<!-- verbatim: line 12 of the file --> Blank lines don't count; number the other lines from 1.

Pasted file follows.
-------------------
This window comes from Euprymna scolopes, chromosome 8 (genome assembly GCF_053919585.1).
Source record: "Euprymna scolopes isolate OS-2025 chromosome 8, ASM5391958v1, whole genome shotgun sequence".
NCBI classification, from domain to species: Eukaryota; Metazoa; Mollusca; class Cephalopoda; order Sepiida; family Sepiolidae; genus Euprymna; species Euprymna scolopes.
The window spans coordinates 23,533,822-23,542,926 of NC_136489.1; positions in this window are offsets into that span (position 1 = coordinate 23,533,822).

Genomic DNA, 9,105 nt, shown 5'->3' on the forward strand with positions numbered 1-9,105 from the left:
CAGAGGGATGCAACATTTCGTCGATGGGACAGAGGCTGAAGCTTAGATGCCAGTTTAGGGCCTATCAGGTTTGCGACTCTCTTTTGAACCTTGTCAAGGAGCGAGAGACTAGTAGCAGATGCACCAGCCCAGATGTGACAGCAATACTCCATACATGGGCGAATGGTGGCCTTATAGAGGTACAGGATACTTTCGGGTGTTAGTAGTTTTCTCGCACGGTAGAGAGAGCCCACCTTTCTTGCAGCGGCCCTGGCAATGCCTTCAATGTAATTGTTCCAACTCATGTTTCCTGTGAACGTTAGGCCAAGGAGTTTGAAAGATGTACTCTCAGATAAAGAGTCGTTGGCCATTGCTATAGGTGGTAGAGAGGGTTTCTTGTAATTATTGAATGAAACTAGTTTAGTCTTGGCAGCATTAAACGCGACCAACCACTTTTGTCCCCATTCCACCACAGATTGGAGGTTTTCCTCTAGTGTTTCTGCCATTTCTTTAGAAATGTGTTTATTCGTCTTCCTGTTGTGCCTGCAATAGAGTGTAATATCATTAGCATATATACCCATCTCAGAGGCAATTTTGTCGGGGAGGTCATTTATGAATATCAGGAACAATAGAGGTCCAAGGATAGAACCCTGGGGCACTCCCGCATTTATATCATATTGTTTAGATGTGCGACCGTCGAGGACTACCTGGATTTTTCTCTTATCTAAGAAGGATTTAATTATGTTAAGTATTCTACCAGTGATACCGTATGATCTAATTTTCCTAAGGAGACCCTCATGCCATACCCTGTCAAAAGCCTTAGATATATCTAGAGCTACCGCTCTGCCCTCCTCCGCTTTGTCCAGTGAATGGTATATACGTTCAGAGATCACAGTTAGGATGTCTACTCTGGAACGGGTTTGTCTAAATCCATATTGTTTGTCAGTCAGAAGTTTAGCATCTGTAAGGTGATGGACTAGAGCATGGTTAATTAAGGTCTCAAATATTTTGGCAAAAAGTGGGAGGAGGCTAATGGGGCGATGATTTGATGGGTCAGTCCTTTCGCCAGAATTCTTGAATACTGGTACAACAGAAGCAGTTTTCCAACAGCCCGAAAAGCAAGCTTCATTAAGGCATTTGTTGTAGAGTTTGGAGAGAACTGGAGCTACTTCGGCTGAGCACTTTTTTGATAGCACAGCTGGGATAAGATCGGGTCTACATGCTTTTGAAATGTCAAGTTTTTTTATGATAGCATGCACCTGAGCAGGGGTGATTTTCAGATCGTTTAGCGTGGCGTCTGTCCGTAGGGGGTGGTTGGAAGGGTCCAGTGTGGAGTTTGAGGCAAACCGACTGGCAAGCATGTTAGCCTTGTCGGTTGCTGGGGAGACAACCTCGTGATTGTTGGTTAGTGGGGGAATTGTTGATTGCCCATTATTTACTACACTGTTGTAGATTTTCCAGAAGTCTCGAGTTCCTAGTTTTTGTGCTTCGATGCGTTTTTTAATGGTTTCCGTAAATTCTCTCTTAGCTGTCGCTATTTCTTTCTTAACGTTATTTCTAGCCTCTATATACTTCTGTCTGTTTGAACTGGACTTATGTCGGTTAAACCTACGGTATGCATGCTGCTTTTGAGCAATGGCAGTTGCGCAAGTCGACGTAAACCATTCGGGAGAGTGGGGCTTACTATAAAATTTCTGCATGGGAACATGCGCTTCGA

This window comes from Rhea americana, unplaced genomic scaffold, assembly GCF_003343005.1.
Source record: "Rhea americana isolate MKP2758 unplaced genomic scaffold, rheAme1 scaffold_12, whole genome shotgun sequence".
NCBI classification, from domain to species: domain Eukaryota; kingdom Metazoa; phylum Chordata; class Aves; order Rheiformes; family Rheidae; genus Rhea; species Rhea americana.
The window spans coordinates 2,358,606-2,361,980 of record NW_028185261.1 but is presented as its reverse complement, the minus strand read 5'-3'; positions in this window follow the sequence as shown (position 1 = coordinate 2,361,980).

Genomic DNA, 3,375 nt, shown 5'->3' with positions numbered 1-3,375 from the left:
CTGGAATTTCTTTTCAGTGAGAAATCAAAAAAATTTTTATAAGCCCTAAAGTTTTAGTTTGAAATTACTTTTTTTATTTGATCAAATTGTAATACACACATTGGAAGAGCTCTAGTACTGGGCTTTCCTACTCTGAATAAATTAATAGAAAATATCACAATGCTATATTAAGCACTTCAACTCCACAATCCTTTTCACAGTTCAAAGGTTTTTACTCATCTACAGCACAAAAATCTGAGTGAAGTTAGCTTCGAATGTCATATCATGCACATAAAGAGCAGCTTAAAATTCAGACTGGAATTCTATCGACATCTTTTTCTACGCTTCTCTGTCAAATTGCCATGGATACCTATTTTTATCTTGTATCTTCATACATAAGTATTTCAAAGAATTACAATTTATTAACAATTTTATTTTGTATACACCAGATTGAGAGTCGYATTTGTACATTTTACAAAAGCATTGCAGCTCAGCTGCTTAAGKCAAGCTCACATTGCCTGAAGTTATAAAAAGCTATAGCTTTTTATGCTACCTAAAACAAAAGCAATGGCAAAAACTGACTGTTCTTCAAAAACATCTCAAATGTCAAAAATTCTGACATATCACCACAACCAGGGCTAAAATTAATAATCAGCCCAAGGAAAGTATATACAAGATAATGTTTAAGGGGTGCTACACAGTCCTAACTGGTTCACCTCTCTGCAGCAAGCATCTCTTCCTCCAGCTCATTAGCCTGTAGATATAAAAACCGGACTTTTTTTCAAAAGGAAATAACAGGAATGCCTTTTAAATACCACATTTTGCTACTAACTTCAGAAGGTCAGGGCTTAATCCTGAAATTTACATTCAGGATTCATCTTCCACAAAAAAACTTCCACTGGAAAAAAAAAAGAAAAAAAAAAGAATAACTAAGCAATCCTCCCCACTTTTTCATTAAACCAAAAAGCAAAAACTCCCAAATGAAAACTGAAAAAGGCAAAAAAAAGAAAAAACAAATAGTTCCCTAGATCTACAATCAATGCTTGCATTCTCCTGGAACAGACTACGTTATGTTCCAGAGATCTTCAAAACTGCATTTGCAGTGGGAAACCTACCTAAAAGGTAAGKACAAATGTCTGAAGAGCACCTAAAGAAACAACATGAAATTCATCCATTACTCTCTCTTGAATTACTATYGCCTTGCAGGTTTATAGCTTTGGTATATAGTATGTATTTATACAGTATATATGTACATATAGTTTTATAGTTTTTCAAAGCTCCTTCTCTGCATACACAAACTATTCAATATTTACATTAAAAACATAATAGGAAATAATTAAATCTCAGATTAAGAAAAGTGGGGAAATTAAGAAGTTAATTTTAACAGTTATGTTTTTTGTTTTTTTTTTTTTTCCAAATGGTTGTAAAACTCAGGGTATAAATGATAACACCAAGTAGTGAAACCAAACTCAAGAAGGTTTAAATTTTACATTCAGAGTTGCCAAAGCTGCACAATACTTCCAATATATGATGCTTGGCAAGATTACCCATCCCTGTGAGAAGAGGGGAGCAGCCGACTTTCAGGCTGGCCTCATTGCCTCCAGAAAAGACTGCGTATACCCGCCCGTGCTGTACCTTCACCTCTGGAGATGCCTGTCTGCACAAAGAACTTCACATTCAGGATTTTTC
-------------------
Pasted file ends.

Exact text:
CTGGAATTTCTTTTCAGTGAGAAATCAAAAAAATTTTTATAAGCCCTAAAGTTTTAGTTTGAAATTACTTTTTTTATTTGATCAAATTGTAATACACACATTGGAAGAGCTCTAGTACTGGGCTTTCCTACTCTGAATAAATTAATAGAAAATATCACAATGCTATATTAAGCACTTCAACTCCACAATCCTTTTCACAGTTCAAAGGTTTTTACTCATCTACAGCACAAAAATCTGAGTGAAGTTAGCTTCGAATGTCATATCATGCACATAAAGAGCAGCTTAAAATTCAGACTGGAATTCTATCGACATCTTTTTCTACGCTTCTCTGTCAAATTGCCATGGATACCTATTTTTATCTTGTATCTTCATACATAAGTATTTCAAAGAATTACAATTTATTAACAATTTTATTTTGTATACACCAGATTGAGAGTCGYATTTGTACATTTTACAAAAGCATTGCAGCTCAGCTGCTTAAGKCAAGCTCACATTGCCTGAAGTTATAAAAAGCTATAGCTTTTTATGCTACCTAAAACAAAAGCAATGGCAAAAACTGACTGTTCTTCAAAAACATCTCAAATGTCAAAAATTCTGACATATCACCACAACCAGGGCTAAAATTAATAATCAGCCCAAGGAAAGTATATACAAGATAATGTTTAAGGGGTGCTACACAGTCCTAACTGGTTCACCTCTCTGCAGCAAGCATCTCTTCCTCCAGCTCATTAGCCTGTAGATATAAAAACCGGACTTTTTTTCAAAAGGAAATAACAGGAATGCCTTTTAAATACCACATTTTGCTACTAACTTCAGAAGGTCAGGGCTTAATCCTGAAATTTACATTCAGGATTCATCTTCCACAAAAAAACTTCCACTGGAAAAAAAAAAGAAAAAAAAAAGAATAACTAAGCAATCCTCCCCACTTTTTCATTAAACCAAAAAGCAAAAACTCCCAAATGAAAACTGAAAAAGGCAAAAAAAAGAAAAAACAAATAGTTCCCTAGATCTACAATCAATGCTTGCATTCTCCTGGAACAGACTACGTTATGTTCCAGAGATCTTCAAAACTGCATTTGCAGTGGGAAACCTACCTAAAAGGTAAGKACAAATGTCTGAAGAGCACCTAAAGAAACAACATGAAATTCATCCATTACTCTCTCTTGAATTACTATYGCCTTGCAGGTTTATAGCTTTGGTATATAGTATGTATTTATACAGTATATATGTACATATAGTTTTATAGTTTTTCAAAGCTCCTTCTCTGCATACACAAACTATTCAATATTTACATTAAAAACATAATAGGAAATAATTAAATCTCAGATTAAGAAAAGTGGGGAAATTAAGAAGTTAATTTTAACAGTTATGTTTTTTGTTTTTTTTTTTTTTCCAAATGGTTGTAAAACTCAGGGTATAAATGATAACACCAAGTAGTGAAACCAAACTCAAGAAGGTTTAAATTTTACATTCAGAGTTGCCAAAGCTGCACAATACTTCCAATATATGATGCTTGGCAAGATTACCCATCCCTGTGAGAAGAGGGGAGCAGCCGACTTTCAGGCTGGCCTCATTGCCTCCAGAAAAGACTGCGTATACCCGCCCGTGCTGTACCTTCACCTCTGGAGATGCCTGTCTGCACAAAGAACTTCACATTCAGGATTTTTC